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 Tuesday, January 18, 2022

The Never-ending Wealth of Holden

by GPAA Admin

The Never-ending Wealth of Holden
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By Adrianne Young

A Discovery of Untold Riches

A prospector’s heart is its own force of nature. A prospector’s heart will propel perfectly sane people up deeply rutted roads garnished with washouts, mud pits, and pee-inspiring cliffs. In search of a remote camp, the prospector’s heart will forge rivers snarling with fresh glacial melt and spend the night in places so dark, floodlights look like penlights against the midnight air. History shows that be it canoe, tram, or unwieldy dog sled, the prospector’s heart takes the hard route — because there is no easy route to far-flung treasure.

So it was for James Henry Holden who, in 1896, found himself in such a remote area of Washington state’s North Cascade range that even today, it is impossible to reach the site by car.

No amateur prospector, the 36-year-old Harry (as his friends called him) had already taken a fortune of ore from a property he developed in Nevada. Not only did he know what he was looking for, he knew that the large mineral outcropping that he breathlessly assayed was going to tender a lot more than the $64,000 he had made from that mine down south in Nevada. Even though Holden knew he stood on a fortune, it is doubtful he knew the extent of what the site would proffer.

According to, the four total claims that Holden staked contained a “lens shaped orebody with a length downdip of ~2,000’ a thickness of up to 100’. The zoned orebody ranges from a Zn rich footwall to a Cu rich hanging wall indicating the orebody is overturned. Radioactive mineralization occurs in the foot wall of the west end of the mine at the 1,950’ and 2,325’ levels.”

Original Howe Sound Mining Company Housing 07 – Lindston

07 - Lindston : Original Howe Sound Mining Company Housing. Bill Phillips Holden Village Archives

While the land was unclaimed, access to it included a steep 11 miles down to a 55-mile-long lake. The nearest town, Chelan, was 16 miles down lake by boat. The nearest city to Chelan, Wenatchee, was 39 miles away. Wenatchee was over 150 miles away from Seattle. The fortune was going to cost a fortune to transport.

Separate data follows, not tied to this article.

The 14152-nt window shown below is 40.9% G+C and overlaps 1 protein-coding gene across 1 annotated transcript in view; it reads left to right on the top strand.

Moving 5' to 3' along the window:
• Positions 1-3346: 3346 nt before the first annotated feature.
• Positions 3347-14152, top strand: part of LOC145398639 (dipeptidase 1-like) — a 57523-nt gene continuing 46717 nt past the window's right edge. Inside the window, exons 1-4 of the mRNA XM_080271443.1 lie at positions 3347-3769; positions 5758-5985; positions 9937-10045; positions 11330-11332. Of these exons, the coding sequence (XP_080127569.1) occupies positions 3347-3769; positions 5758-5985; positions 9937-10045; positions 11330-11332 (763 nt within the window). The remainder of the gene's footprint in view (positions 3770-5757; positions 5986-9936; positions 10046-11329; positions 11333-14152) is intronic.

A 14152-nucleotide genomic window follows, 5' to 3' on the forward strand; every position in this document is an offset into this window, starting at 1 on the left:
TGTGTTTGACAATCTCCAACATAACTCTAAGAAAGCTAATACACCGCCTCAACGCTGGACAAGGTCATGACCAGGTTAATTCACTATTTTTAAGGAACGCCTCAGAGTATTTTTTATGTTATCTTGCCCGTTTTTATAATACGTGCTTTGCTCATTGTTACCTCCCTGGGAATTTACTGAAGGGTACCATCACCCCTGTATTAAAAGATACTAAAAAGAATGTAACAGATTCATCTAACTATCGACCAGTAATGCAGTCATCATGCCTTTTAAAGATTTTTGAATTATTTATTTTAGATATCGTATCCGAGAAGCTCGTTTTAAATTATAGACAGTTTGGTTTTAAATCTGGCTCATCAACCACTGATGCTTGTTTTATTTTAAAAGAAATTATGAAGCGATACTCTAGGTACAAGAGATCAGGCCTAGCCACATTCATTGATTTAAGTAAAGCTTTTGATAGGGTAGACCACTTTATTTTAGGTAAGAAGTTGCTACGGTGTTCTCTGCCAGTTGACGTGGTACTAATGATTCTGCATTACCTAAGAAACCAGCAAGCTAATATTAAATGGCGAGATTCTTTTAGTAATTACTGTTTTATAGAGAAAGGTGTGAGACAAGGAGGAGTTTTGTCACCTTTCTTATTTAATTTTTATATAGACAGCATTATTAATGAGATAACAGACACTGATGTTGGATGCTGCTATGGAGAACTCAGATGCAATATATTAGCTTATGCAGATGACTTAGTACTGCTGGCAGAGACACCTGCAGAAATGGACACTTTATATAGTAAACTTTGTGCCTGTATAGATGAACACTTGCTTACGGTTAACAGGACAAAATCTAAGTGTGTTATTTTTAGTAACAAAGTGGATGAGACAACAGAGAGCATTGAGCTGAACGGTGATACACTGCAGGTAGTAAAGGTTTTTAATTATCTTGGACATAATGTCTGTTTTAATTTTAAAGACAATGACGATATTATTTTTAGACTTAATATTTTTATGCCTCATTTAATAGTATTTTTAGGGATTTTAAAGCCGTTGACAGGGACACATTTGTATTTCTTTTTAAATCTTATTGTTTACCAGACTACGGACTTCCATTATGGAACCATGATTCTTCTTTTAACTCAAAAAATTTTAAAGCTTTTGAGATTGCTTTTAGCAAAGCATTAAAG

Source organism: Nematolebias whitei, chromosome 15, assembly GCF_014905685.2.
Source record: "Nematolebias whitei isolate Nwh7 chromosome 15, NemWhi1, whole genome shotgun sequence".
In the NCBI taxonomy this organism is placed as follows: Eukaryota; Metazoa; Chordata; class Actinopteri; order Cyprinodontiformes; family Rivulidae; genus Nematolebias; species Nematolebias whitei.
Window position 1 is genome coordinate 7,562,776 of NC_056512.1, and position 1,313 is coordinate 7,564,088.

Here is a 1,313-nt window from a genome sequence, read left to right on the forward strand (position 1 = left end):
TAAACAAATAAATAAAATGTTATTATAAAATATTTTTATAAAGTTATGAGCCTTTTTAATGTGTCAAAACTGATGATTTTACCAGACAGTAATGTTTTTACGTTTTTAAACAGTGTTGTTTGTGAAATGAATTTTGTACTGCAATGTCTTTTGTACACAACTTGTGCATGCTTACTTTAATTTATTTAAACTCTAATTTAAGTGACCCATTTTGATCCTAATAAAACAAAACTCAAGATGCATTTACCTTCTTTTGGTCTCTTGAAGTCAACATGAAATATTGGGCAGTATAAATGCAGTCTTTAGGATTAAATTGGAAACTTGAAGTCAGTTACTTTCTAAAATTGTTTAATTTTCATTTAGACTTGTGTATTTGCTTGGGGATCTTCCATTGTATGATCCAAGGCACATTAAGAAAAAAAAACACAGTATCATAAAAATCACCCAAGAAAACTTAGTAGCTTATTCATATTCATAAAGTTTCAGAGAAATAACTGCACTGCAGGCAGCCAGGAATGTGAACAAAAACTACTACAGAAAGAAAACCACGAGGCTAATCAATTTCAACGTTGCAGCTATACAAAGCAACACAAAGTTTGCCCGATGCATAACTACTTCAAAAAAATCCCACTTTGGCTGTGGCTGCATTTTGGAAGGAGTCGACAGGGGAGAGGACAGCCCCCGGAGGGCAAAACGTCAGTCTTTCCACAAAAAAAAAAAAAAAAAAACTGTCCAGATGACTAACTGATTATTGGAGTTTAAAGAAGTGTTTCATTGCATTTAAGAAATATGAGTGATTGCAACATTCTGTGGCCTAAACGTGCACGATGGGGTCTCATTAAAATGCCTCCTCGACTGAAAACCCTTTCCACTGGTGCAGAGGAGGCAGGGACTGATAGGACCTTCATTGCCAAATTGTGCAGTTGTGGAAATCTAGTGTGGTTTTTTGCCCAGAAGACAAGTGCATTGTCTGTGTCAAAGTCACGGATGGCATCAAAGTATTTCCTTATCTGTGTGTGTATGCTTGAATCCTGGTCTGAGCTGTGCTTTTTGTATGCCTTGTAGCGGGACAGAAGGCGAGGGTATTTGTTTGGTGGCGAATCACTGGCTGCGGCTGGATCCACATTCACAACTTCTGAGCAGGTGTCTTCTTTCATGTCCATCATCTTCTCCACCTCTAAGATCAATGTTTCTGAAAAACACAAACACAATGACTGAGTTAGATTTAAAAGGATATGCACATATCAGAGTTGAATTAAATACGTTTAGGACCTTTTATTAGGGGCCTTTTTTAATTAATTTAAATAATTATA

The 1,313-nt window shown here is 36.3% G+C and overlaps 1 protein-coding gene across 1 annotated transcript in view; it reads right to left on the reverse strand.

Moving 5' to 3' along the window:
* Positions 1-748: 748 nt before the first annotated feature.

Also, weather was an issue. Lake Chelan is tucked up into the tight folds of the Cascades and runs for 55 miles over topography that then stretches into high desert. While full of microclimates, the area sees four distinct seasons that are replete with winter snow, spring mud and winds, and the aching heat of summer and the idyllic fall.

The distance and geography indeed proved too much. Over the rest of James Henry Holden’s life, $100,000 would be invested into the site’s development, the claim would be a mule kick away from sale countless times, and for 40 years, it would remain a distant dream only a prospector could love.

However remote the find, it was not anonymous. Holden’s 1918 obituary credits him for discovering the largest body of copper ore in Washington state — 20 years after his initial discovery.

Ten years after Holden’s death, the mine was sold to the Howe Sound Mining Company. It took another 10 years, a host of setbacks such as low copper prices, wildfire, and near financial disaster, for the Howe Sound Mining Company to at last begin production in 1938. Production was immediate and in that first year of operation, the mine processed 2,000 short tons of copper ore a day.

Holden Mine would eventually, by all accounts, provide a fortune of minerals: 600,000 ounces of gold, 2 million ounces of silver, 40 million pounds of zinc, and 212 million pounds of copper would come out of the mine.

Holden Mine workers Larry Penberthy

2L Penberthy: Holden Mine Workers Larry Penberthy. Holden Village Archives

The Howe Sound Company immediately created a townsite to support the mine and by 1939, the budding town’s modernity and wealth had provided for a much talked about, state-of-the-art dining and recreation center with four bowling lanes in the basement. At peak production, the mine town supported a school, hotel, and a medical center that served 600 mine workers and their families. It was an astounding campus in the middle of the wilderness, where management lived in company chalets and dormitories were provided for single men.

Just to the west of Holden, workers created a bedroom community of over 100 private family homes. By 1957, when the price of metal had dropped and the mine’s resources were significantly diminished, Holden’s idyllic community was suddenly forced to disband. For decades after, former residents held reunions to reminisce and celebrate a truly historic time at Holden.